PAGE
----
Defense Bill Sails Through the House with $24 Billion Increase

Supreme Court and Capitol building
by Andrew Trunsky


The House late Thursday passed the National Defense Authorization Act after a marathon day of voting on hundreds of amendments as Congress continues work toward a government funding bill with a potential shutdown one week away.

The $768 billion defense bill passed with overwhelming bipartisan support, with 316 lawmakers voting in favor. It now heads to the Senate, where it is expected to pass and soon after become law as it has yearly for nearly six decades.

It provides an additional $24 billion for the defense department compared to last year’s legislation, an amount touted by both Washington Democratic Rep. Adam Smith and Alabama Republican Rep. Mike Rogers, the House Armed Services Committee’s chair and ranking member.

“This year’s bill invests in what makes America strong: our diversity, our technological innovation, our alliances and partnerships, and those who serve in uniform,” Smith said Wednesday evening, when the House debate on the legislation. “Passing it is crucial for our natural security.”

Lawmakers resumed voting on scores of amendments just after 2 p.m. Thursday, after proposals ranging from easing cannabis companies’ ability to bank to requiring women to register for the draft were adopted Wednesday.

The first amendment considered Thursday was brought by New York Democratic Rep. Jamaal Bowman, and required congressional approval for future military activities in Syria. It failed after gathering only 141 votes, shy of the 216 needed to pass.

The House soon after considered an amendment brought by California Democratic Rep. Ro Khanna that would end U.S. cooperation with the Saudis regarding their military activity in Yemen. It barely passed, with 219 lawmakers voting in favor.

Immediately after, an amendment seeking to limit U.S. support for Saudi airstrikes in war-torn Yemen passed 223-204.

Other amendments, including prohibiting a new intercontinental ballistic missile system and restricting sales of Defense Department surplus military equipment to federal, state or local law enforcement agencies, failed to gather majority support.

The legislation was briefly set to include $1 billion to replenish Israel’s Iron Dome missile defense system, but the bipartisan legislation sailed through the House in a standalone bill instead. It passed 420-9, with eight Democrats joining Republican Rep. Thomas Massie of Kentucky in voting against it.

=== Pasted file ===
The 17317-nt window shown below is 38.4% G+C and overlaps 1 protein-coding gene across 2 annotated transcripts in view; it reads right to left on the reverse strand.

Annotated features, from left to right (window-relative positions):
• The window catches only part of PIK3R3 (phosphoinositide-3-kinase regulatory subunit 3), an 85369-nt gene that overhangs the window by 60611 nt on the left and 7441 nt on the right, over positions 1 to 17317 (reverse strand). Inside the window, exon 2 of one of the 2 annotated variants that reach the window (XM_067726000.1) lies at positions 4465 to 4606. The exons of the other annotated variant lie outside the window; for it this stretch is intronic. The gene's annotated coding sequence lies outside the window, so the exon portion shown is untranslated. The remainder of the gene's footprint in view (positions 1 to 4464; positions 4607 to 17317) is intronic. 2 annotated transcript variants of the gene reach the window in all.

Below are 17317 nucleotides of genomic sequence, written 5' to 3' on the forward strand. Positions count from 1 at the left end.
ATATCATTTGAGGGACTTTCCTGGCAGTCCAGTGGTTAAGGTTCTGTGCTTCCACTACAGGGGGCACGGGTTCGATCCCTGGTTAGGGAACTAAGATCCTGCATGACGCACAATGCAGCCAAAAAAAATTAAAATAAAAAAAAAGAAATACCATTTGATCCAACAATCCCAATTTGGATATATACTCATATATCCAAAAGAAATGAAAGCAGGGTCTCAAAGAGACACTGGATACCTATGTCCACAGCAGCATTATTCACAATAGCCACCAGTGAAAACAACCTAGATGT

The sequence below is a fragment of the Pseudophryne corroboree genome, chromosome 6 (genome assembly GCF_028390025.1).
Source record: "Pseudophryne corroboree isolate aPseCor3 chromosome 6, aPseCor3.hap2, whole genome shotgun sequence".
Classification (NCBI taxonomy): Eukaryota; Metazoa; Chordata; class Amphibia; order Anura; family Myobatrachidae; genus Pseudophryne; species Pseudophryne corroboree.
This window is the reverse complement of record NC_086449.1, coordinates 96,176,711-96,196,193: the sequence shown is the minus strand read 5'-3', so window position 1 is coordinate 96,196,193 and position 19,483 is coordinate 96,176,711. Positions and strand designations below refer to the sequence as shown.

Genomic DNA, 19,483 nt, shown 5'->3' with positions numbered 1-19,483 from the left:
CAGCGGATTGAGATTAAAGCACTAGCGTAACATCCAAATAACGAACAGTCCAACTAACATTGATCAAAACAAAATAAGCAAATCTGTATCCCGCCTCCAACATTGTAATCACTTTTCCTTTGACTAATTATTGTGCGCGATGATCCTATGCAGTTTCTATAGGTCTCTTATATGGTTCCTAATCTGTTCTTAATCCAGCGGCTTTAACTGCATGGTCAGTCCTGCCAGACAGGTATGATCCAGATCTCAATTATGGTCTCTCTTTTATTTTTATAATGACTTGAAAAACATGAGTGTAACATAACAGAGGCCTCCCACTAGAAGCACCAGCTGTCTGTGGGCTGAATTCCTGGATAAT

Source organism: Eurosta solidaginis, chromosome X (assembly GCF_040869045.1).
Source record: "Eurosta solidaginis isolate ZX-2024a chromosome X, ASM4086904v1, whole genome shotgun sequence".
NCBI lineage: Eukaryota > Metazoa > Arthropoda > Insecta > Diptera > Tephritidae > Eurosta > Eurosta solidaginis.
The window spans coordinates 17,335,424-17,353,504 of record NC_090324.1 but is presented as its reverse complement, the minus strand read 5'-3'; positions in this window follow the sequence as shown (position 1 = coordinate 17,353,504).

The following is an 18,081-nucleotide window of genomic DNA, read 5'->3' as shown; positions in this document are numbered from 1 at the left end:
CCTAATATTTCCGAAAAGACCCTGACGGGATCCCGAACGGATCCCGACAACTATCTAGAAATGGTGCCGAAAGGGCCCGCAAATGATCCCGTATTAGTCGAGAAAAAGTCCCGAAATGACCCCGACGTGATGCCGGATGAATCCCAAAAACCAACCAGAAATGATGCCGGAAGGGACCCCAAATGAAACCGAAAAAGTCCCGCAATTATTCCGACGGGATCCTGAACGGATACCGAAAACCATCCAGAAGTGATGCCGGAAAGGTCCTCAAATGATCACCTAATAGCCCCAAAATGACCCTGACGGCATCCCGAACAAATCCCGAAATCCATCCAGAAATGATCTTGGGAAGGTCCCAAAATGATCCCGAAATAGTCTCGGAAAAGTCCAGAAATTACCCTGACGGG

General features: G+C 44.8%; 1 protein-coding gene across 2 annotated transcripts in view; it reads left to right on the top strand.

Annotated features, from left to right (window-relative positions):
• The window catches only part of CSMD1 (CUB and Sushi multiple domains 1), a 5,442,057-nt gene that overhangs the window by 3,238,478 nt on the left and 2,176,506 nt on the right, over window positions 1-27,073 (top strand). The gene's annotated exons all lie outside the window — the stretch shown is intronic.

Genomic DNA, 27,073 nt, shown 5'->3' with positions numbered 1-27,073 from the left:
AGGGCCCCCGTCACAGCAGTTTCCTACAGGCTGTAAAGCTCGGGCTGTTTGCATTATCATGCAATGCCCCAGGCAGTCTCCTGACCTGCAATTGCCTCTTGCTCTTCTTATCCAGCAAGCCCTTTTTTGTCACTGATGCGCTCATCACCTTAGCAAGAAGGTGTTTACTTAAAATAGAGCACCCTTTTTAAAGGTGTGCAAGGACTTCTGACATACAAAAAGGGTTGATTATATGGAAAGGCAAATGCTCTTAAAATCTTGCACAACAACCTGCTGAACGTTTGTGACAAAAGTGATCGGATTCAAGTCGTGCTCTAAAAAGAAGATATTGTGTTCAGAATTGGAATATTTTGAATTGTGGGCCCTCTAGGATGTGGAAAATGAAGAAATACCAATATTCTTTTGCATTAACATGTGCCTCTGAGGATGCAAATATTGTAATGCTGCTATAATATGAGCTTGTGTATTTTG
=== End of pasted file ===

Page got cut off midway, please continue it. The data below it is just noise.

The original provision was included in Democrats’ continuing resolution, their bill to fund the government through Dec. 3 and suspend the debt limit, the second of which Republicans adamantly oppose. With their opposition, Democratic leadership was forced to scrap aiding the Iron Dome after a handful in the party’s left wing objected to it.

The debate before its passage Wednesday became especially tense, as both members of both parties implicitly accused Michigan Democratic Rep. Rashida Tlaib of Antisemitism after her forceful denouncing of the bill.

“We can not only be talking about Israelis’ need for safety at a time when Palestinians are living under a violent apartheid system and are dying from what Human Rights Watch said are war crimes,” she said. “The bill claims to be quote ‘replenishment’ for weapons apartheid Israel used in a crisis it manufactured when it attacked worshipers at one of the most holy Islamic locations, the al-Aqsa mosque, committing, again, numerous, numerous war crimes.”

Democrats’ government funding bill is doomed in the Senate, where it awaits a GOP filibuster, meaning that lawmakers will have just days to reach a funding compromise to prevent a federal shutdown on Oct. 1. They also have until mid to late-October, according to Treasury Secretary Janet Yellen, to suspend the debt limit before seriously risking a nationwide default.

“Whatever it is, we will have a (continuing resolution) that passes both houses by September 30,” House Speaker Nancy Pelosi said at her press briefing Thursday.

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Andrew Trunsky is a reporter at Daily Caller News Foundation.





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